Monday, 24 June 2002
Distance 26 kms.
Map 57 and 58 of the
Topo-Guide (Ref 651) Sentier de Saint-Jacques-de-Compostelle Le Puy/Aubrac/Conques/Figeac
We hit the track in thick mist about
At the chapel of Saint-Roche we were charmed by the statue of the saint, who carries a pilgrim staff and holds his robe up coyly to reveal the plague sore on his leg. The dog who brought him sustenance in the desert stands beside him with a loaf of bread in its mouth.
A bit further on we crossed the Green Meridian for the first time. This is a millennium project on the part of the government, commemorating one of the last acts of Louis XVI before the revolution. In the midst of preparations for his escape, he gave royal blessing to the survey of the meridian of the Paris Observatory, from Dunkirk to Barcelona. This would fix the circumference of the earth and lead to the new immutable unit of length, the metre. It took seven years and the geometers were set upon repeatedly by hostile peasants speaking unrecognisable languages. The new project aims to plant a continuous band of greenery along this line.
The descending path through lush grass was a delight, although we were still in mist, which gradually began to fall as fine rain as we came into the streets of Decazeville. This was a sprawling modern coal-mining town, situated on one of the marvels of eighteenth-century France, the Burning Mountain of Fontaygnes, where a coal seam had been smouldering continuously for decades.
A coffee stop at a warm indoor bar allowed us to steam off slightly. We bought some food and a bottle of wine, which we decanted into a water bottle for the evening, as we would be camping at a farm, and left town in the direction of the river.
The rain had stopped but our boots and socks were sodden. Across the bridge we came to Livinhac-le-Haut, where we had lunch beside the fountain in the square. Fresh bread with a slab of cheese is a truly delicious combination.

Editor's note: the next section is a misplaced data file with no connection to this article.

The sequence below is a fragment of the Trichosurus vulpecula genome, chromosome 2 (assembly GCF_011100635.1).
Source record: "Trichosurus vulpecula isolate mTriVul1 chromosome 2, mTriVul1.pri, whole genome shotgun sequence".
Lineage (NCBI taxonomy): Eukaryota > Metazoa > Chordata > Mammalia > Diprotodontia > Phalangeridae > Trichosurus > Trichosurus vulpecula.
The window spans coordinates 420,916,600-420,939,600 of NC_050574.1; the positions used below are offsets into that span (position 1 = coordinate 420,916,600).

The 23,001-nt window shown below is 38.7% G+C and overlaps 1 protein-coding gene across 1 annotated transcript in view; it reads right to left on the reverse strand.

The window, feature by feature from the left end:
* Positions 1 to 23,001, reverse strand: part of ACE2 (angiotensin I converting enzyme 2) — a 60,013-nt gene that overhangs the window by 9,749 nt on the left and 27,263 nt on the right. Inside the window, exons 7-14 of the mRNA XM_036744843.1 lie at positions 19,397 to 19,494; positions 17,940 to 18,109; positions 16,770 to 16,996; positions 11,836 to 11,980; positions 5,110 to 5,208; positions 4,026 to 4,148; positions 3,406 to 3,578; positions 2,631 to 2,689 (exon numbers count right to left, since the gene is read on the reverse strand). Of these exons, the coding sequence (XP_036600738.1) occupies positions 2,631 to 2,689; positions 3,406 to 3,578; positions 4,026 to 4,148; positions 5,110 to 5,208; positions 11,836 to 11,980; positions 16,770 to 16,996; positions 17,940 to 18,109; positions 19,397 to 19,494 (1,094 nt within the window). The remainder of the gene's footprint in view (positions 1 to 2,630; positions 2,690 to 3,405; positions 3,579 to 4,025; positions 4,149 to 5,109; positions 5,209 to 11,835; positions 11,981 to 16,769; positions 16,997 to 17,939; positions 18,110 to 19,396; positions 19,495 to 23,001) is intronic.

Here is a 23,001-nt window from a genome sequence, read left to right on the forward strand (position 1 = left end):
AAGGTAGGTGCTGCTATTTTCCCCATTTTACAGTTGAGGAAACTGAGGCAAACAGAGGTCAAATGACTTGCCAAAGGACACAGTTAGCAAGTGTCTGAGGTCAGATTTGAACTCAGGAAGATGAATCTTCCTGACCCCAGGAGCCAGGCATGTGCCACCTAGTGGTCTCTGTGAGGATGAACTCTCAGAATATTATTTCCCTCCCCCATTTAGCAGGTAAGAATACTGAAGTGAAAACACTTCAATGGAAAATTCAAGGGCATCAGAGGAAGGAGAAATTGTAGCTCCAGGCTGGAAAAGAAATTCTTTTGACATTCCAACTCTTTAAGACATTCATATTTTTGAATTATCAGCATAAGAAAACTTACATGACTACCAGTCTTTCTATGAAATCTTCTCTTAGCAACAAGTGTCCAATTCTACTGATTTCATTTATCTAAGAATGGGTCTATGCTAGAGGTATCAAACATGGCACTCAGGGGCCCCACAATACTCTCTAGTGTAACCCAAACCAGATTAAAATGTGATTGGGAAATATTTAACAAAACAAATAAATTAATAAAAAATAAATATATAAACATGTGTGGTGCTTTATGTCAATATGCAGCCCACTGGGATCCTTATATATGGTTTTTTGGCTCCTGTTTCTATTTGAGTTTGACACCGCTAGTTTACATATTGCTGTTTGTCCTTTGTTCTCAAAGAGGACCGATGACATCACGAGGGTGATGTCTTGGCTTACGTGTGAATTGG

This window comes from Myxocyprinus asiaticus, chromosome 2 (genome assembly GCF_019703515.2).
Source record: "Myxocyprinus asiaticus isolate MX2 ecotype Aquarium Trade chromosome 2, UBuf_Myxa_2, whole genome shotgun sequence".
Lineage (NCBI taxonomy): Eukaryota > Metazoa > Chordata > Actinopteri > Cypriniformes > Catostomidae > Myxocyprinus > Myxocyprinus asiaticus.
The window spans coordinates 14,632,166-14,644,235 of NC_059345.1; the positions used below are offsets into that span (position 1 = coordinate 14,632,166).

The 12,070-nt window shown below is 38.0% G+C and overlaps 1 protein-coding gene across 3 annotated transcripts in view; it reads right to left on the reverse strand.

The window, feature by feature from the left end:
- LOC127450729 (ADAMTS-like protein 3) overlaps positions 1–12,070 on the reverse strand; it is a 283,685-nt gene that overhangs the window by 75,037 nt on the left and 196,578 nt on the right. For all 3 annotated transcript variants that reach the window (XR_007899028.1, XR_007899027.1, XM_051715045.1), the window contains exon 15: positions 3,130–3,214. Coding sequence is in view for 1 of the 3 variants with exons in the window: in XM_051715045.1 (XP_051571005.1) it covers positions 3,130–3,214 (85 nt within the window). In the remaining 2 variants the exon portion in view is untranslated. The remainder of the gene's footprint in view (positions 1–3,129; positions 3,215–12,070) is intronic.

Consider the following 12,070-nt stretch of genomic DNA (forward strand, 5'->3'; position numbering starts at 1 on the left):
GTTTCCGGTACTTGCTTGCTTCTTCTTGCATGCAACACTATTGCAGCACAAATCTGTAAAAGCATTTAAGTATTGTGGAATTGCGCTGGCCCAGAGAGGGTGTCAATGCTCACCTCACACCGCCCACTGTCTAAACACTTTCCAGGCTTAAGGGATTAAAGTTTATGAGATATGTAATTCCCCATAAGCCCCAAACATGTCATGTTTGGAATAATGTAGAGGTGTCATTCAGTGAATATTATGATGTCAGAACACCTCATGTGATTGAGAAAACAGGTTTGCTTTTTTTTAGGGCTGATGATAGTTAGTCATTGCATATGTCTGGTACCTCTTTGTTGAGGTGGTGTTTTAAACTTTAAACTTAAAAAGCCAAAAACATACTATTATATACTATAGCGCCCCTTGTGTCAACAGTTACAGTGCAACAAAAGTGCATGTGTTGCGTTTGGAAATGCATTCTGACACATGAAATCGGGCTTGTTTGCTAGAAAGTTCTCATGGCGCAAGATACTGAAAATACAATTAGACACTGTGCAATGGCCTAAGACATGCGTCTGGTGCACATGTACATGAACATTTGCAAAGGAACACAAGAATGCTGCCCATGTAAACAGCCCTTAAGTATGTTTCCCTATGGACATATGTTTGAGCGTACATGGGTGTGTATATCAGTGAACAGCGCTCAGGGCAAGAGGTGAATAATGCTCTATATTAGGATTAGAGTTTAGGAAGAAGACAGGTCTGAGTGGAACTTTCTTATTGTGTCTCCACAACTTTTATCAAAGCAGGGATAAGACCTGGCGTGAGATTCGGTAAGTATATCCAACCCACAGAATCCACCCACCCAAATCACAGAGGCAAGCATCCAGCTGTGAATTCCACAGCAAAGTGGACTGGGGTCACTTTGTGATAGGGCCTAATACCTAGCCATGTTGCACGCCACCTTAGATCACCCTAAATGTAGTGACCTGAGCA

After that my performance deteriorated. Wet socks had aggravated my blisters to such a degree that I could hardly walk. The mild, undulating, agreeable country path was a form of torture to me. I put my last pair of socks on top of the one thick and two thin pairs I was already wearing, but it was no better. Just past the chapel of Guirande, we arrived at the farm, and the farmer courteously shook our hands and showed us where to camp. After he left, I took off my hated boots and threw them into the bushes.
We discovered that the owner of the underpants had arrived here, slept briefly, then hurried away. The only other visitor was a Swiss pilgrim who had started from Geneva. As his wife was a non-walker (like so many wives), he had brought the dog, but the dog was no longer happy with this arrangement, so he was about to give up. He showed us his créanciale – a sort of religious passport that you can have stamped each night to prove you have walked all the way.
We chatted about blister treatments, a favourite topic amongst walkers. He had the latest plastic bubble dressing; I did not have even a normal bandaid for tomorrow. I had to save today’s ones. Nevertheless we had a convivial evening, with the farmer joining the conversation in his thick southern accent.